NEW DELHI - The fall of the Indian currency to record lows and rising global oil prices have raised worries that the world’s fastest growing economy faces headwinds that could hurt the fortunes of Prime Minister Narendra Modi’s party in next year’s general elections.
From people filling fuel at gas stations to thousands of students heading out to study overseas, the impact of the slumping rupee is sparking discontent.
Having plunged by about 12 percent against the dollar this year, the rupee is one of Asia’s worst faring currencies, and as in other countries, the slide has accelerated since the crash of the Turkish lira.
“The reasons are global. We must bear in mind that in last few months, dollar has strengthened against almost every currency,” said Finance Minister Arun Jaitley recently as he tried to send out reassuring signals that India’s economy is on track.
The rupee’s sharp depreciation comes at a time when the economy had recovered from a slowdown and surged to a two-year high in the quarter that ended in June. Forecasts put growth for this year at 7.5 percent.
Economy will slow
But economists warn this momentum will be difficult to sustain as the tumbling rupee, along with rising crude oil prices, takes a toll on growth. India, the world’s third largest oil importer, gets almost 80 percent of its fuel needs overseas.
“The government needs to mellow down on growth aspirations,” said N.R. Bhanumurthy, economist with the National Institute of Public Finance and Policy. “The growth needs to come down to a little less than 7 percent.”
Even as the government faces the prospect of a slowing economy, it is under pressure to lower taxes on gas and diesel to bring down the sharp rise in prices. Fuel is one of the most heavily taxed items in India, with rates as high as nearly 50 percent. Prices vary from state to state, but they have gone up by about 14 percent this year.
Hoping to cash in on the growing disaffection over the surge in fuel prices and the sliding rupee, opposition parties led nationwide protests that shutdown offices and schools in several cities this week.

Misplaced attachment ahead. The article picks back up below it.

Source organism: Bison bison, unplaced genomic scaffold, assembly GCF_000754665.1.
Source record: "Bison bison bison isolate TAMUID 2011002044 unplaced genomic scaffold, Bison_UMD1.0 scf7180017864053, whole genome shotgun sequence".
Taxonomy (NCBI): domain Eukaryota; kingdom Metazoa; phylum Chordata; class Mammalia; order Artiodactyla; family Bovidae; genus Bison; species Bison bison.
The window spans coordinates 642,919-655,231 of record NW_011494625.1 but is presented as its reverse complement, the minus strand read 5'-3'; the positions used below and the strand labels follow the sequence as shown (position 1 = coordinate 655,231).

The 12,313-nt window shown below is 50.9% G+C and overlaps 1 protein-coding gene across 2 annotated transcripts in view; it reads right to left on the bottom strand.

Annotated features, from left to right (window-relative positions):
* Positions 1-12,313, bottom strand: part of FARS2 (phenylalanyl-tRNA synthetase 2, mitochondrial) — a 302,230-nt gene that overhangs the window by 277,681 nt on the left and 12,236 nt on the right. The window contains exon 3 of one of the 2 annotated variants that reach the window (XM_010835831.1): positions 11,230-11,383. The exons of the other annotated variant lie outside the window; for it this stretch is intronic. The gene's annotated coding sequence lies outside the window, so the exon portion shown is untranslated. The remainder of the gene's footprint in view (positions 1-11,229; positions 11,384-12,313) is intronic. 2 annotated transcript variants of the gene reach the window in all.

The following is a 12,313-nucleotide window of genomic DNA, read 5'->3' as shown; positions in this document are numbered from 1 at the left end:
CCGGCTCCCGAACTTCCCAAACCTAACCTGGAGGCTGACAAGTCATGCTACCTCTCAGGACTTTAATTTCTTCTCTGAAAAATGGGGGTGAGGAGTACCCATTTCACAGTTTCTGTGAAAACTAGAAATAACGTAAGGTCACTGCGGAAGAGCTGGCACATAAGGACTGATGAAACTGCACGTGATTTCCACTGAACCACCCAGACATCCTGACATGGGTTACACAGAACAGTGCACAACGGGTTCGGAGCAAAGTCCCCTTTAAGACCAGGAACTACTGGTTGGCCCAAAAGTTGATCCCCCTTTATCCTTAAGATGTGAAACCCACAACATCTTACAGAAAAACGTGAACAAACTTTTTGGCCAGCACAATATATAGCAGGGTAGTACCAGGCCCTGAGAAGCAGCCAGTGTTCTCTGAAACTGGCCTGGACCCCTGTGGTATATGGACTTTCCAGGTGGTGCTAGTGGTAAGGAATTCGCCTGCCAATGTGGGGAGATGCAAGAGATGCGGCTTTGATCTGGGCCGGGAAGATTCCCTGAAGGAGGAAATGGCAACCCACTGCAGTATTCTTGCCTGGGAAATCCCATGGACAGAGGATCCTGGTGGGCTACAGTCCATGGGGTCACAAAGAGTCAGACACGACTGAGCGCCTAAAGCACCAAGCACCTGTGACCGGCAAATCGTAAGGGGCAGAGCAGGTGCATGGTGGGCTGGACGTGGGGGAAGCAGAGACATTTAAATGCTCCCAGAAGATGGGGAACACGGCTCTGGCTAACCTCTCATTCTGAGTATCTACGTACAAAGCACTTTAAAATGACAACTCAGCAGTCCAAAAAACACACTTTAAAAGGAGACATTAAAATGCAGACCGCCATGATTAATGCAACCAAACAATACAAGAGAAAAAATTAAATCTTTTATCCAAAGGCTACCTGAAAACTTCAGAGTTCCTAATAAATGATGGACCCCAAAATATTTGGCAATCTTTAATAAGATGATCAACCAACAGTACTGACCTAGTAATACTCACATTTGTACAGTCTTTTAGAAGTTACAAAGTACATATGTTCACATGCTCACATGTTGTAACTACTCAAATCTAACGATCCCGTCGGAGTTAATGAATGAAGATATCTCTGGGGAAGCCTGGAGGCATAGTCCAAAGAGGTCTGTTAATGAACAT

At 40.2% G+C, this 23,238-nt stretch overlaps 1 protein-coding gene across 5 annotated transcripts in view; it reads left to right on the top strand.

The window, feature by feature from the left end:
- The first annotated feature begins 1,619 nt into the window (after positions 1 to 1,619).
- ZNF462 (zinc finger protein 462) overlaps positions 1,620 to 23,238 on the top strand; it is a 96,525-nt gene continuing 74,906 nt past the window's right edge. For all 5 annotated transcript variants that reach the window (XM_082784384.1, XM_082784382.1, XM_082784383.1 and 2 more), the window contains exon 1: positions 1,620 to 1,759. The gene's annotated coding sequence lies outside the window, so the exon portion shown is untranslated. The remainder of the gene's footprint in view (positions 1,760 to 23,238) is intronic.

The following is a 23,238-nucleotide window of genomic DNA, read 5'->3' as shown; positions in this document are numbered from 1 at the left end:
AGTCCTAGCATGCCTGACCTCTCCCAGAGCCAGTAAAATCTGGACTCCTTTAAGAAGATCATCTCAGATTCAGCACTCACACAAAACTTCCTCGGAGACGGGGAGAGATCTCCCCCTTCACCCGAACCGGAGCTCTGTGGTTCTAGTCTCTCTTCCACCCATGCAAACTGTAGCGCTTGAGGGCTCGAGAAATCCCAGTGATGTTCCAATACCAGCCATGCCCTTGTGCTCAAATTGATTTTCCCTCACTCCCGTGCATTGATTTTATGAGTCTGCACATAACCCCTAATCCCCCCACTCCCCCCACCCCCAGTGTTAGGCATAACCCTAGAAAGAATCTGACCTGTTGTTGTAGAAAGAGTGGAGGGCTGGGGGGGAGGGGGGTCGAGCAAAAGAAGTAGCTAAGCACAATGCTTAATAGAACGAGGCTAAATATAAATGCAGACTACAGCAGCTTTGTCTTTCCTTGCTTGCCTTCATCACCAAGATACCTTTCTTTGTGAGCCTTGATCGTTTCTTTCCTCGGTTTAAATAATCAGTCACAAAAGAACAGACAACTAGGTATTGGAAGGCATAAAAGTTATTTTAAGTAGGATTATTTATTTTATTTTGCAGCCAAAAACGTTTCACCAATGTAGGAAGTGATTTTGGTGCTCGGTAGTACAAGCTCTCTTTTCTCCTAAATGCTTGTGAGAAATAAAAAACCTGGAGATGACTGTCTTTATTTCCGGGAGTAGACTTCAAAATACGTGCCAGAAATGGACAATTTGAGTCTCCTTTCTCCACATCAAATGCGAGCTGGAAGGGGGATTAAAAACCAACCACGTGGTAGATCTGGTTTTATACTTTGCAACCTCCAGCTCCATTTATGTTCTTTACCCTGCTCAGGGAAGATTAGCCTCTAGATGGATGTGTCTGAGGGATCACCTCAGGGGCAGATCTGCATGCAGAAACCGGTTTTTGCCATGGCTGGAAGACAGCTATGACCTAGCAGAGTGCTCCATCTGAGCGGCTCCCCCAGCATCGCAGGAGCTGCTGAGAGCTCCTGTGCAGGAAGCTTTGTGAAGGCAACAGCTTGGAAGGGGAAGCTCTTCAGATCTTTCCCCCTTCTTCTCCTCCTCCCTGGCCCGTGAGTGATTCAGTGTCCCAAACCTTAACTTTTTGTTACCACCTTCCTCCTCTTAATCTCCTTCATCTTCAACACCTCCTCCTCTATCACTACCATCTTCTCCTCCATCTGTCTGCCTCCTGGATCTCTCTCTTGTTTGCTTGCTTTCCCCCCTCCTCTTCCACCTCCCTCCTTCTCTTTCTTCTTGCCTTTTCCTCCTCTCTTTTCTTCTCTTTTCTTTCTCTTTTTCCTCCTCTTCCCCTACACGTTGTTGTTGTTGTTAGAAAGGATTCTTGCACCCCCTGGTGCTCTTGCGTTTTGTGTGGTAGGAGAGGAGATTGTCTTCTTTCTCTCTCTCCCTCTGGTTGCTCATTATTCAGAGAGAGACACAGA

The government dismissed the protests, saying that although people faced momentary difficulties, they understood they were because of factors beyond its control.
Political analysts are not so sure, pointing out that fuel prices are a politically sensitive issue in India and usually result in a spike in inflation.
“Anger is rising, there is resentment,” said Satish Misra at the Observer Research Foundation, warning the ruling party will face a backlash “Obviously that is going to have a negative impact on the electoral fortunes of the Bharatiya Janata Party, there is no doubt about that.”
?Warnings from economists
Among those who are upset with the high fuel prices is Rajesh Kumar, who commutes 30 kilometers to the advertising agency where he works. Hit by the higher prices that eat into his income, he has started sharing the ride with another employee.
“I have given up the idea of buying another car,” he said despondently. “I will not be able to afford the cost of running it.”
Economists however have warned the government against giving in to populist pressures ahead of a series of state polls later this year and general elections around April next year. They say lowering taxes on fuel or taking measures to prop up the currency will strain the country’s finances and hurt the economy in the long run.
“One needs to be more careful and vigilant,” Bhanumurthy said. “It is easy for India to stay with low growth than experiencing the high deficit.”
But there is also some good news for the Indian economy. The falling rupee has given a boost to some of India’s most lucrative exports, such as software services and pharmaceuticals, which add up to billions of dollars.